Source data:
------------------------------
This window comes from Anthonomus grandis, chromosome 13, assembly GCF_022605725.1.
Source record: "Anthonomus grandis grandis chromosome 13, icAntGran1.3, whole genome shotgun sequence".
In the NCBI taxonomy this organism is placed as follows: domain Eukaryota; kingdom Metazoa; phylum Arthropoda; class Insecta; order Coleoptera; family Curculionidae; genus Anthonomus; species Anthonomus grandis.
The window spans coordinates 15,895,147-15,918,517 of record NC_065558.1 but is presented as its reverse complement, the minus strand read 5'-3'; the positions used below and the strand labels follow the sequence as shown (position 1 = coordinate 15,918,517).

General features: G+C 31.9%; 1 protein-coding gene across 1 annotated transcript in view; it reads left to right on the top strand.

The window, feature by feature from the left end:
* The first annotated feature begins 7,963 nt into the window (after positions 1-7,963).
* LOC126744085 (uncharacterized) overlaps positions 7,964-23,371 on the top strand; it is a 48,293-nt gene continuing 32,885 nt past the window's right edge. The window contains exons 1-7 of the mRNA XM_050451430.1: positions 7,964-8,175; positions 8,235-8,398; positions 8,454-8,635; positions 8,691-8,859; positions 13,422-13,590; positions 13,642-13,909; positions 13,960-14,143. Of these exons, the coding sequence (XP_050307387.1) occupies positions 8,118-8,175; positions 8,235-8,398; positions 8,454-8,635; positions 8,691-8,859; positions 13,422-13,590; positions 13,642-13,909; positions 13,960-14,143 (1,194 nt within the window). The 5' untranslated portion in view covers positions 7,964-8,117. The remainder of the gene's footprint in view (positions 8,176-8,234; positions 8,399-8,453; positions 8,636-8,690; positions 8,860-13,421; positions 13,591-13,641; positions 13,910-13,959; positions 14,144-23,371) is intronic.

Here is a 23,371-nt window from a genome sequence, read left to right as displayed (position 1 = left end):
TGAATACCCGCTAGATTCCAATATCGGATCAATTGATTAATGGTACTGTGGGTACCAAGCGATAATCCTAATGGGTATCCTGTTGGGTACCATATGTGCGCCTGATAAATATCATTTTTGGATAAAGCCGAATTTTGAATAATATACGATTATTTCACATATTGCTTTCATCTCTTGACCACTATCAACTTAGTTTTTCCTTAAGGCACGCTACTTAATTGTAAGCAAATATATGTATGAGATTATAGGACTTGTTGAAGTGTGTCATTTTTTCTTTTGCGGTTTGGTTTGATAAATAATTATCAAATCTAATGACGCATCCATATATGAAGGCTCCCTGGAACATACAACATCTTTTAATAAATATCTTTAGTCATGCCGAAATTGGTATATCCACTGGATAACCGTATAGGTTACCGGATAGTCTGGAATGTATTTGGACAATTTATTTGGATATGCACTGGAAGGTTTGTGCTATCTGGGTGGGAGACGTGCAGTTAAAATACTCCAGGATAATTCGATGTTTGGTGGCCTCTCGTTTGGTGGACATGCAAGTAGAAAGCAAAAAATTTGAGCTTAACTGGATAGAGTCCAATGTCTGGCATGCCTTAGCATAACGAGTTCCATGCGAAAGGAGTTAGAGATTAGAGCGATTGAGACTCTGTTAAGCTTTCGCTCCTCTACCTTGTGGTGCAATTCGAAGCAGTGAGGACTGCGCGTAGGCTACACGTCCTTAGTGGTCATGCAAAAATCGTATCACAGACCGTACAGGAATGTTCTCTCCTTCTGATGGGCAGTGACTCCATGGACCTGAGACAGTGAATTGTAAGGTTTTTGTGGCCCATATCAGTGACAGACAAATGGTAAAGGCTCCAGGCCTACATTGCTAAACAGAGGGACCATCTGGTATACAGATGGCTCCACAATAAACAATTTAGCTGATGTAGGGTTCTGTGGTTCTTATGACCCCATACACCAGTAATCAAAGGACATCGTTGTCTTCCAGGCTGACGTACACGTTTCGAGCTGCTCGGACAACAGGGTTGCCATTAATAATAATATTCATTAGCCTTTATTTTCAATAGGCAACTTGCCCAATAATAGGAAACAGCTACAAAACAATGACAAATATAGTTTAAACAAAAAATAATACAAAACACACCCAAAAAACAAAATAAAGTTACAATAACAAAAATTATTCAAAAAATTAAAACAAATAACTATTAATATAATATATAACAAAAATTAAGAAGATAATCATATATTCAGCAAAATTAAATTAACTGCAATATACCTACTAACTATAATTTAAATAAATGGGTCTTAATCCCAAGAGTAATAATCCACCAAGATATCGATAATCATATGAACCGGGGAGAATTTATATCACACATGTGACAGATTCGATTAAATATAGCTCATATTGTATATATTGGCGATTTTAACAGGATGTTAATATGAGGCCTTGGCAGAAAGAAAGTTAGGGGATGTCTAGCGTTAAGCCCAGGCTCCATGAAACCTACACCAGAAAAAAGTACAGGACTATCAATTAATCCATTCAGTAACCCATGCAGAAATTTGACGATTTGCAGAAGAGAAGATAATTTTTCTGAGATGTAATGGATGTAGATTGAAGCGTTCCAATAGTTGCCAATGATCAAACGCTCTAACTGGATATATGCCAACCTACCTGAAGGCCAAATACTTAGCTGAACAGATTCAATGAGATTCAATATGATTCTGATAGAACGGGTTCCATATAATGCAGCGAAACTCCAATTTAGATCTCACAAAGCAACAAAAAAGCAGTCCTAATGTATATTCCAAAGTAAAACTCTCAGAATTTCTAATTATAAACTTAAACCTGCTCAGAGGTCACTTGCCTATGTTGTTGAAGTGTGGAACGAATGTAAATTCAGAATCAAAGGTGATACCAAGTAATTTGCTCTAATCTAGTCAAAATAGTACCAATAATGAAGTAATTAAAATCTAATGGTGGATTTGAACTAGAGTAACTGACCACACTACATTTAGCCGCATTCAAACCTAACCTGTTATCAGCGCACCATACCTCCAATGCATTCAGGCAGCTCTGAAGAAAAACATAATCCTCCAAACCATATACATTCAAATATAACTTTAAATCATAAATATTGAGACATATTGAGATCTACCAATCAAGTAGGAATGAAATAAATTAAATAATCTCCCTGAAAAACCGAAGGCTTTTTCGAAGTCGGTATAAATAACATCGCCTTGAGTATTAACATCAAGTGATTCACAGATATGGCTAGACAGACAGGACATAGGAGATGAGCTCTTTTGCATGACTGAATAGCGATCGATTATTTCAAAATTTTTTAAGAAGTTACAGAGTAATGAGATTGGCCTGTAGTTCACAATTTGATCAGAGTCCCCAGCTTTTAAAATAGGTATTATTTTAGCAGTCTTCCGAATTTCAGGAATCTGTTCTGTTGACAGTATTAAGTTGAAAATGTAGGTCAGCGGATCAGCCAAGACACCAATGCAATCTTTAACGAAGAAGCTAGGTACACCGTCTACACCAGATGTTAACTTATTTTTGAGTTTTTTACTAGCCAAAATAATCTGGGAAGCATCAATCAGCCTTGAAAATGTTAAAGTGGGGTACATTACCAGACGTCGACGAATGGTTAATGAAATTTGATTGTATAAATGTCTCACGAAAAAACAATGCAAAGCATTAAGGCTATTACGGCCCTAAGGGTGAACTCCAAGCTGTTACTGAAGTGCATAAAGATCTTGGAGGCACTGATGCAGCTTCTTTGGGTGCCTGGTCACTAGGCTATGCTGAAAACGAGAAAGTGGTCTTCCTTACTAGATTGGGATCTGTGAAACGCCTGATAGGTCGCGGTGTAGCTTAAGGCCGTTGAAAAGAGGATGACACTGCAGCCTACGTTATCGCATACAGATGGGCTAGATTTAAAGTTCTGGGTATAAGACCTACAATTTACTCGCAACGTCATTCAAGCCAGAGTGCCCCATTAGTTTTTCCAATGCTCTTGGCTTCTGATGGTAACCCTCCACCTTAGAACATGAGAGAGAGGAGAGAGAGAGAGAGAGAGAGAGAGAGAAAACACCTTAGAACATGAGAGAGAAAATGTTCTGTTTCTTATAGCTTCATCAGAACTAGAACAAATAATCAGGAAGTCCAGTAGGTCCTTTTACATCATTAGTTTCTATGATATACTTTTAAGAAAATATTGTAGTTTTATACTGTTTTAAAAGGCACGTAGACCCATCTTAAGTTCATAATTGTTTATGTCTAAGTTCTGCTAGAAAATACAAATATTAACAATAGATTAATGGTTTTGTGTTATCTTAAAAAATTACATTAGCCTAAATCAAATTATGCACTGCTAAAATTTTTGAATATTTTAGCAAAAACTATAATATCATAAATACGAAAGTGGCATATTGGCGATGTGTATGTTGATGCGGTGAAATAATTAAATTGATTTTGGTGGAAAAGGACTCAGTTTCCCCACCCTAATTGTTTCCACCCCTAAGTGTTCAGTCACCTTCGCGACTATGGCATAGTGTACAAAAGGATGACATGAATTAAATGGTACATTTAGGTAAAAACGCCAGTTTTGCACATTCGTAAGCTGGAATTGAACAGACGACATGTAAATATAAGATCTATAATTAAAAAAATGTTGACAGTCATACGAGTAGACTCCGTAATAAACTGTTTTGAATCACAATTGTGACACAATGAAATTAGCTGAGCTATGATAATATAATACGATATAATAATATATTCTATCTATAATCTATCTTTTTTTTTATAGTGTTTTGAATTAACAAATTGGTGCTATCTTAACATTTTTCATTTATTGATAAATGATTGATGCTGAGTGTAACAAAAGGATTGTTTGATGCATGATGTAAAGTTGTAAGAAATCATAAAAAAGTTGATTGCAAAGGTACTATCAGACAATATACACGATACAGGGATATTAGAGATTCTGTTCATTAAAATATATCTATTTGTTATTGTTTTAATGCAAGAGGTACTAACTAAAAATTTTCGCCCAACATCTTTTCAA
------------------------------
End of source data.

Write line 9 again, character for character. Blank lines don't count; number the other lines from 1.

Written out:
Here is a 23,371-nt window from a genome sequence, read left to right as displayed (position 1 = left end):